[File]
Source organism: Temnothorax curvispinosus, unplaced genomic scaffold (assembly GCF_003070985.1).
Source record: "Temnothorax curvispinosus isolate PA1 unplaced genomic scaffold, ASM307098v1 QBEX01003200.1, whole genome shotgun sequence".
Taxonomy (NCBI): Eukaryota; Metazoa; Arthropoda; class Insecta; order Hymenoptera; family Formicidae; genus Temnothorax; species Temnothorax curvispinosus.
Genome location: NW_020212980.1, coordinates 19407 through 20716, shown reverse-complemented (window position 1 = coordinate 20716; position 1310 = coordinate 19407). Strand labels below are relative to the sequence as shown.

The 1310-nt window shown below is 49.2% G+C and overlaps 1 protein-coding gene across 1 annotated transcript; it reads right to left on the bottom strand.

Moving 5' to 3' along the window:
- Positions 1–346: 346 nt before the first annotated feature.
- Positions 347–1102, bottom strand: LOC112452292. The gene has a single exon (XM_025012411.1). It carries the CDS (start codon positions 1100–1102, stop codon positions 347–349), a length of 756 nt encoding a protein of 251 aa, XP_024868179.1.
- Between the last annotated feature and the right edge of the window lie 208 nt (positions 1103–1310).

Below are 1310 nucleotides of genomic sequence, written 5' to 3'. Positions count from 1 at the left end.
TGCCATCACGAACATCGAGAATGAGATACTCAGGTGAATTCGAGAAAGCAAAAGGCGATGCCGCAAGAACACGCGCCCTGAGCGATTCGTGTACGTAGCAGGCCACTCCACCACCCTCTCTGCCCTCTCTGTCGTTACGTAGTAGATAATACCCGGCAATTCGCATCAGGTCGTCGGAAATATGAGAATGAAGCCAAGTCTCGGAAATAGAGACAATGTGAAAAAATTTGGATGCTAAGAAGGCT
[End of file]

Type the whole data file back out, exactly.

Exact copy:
Source organism: Temnothorax curvispinosus, unplaced genomic scaffold (assembly GCF_003070985.1).
Source record: "Temnothorax curvispinosus isolate PA1 unplaced genomic scaffold, ASM307098v1 QBEX01003200.1, whole genome shotgun sequence".
Taxonomy (NCBI): Eukaryota; Metazoa; Arthropoda; class Insecta; order Hymenoptera; family Formicidae; genus Temnothorax; species Temnothorax curvispinosus.
Genome location: NW_020212980.1, coordinates 19407 through 20716, shown reverse-complemented (window position 1 = coordinate 20716; position 1310 = coordinate 19407). Strand labels below are relative to the sequence as shown.

The 1310-nt window shown below is 49.2% G+C and overlaps 1 protein-coding gene across 1 annotated transcript; it reads right to left on the bottom strand.

Moving 5' to 3' along the window:
- Positions 1–346: 346 nt before the first annotated feature.
- Positions 347–1102, bottom strand: LOC112452292. The gene has a single exon (XM_025012411.1). It carries the CDS (start codon positions 1100–1102, stop codon positions 347–349), a length of 756 nt encoding a protein of 251 aa, XP_024868179.1.
- Between the last annotated feature and the right edge of the window lie 208 nt (positions 1103–1310).

Below are 1310 nucleotides of genomic sequence, written 5' to 3'. Positions count from 1 at the left end.
TGCCATCACGAACATCGAGAATGAGATACTCAGGTGAATTCGAGAAAGCAAAAGGCGATGCCGCAAGAACACGCGCCCTGAGCGATTCGTGTACGTAGCAGGCCACTCCACCACCCTCTCTGCCCTCTCTGTCGTTACGTAGTAGATAATACCCGGCAATTCGCATCAGGTCGTCGGAAATATGAGAATGAAGCCAAGTCTCGGAAATAGAGACAATGTGAAAAAATTTGGATGCTAAGAAGGCT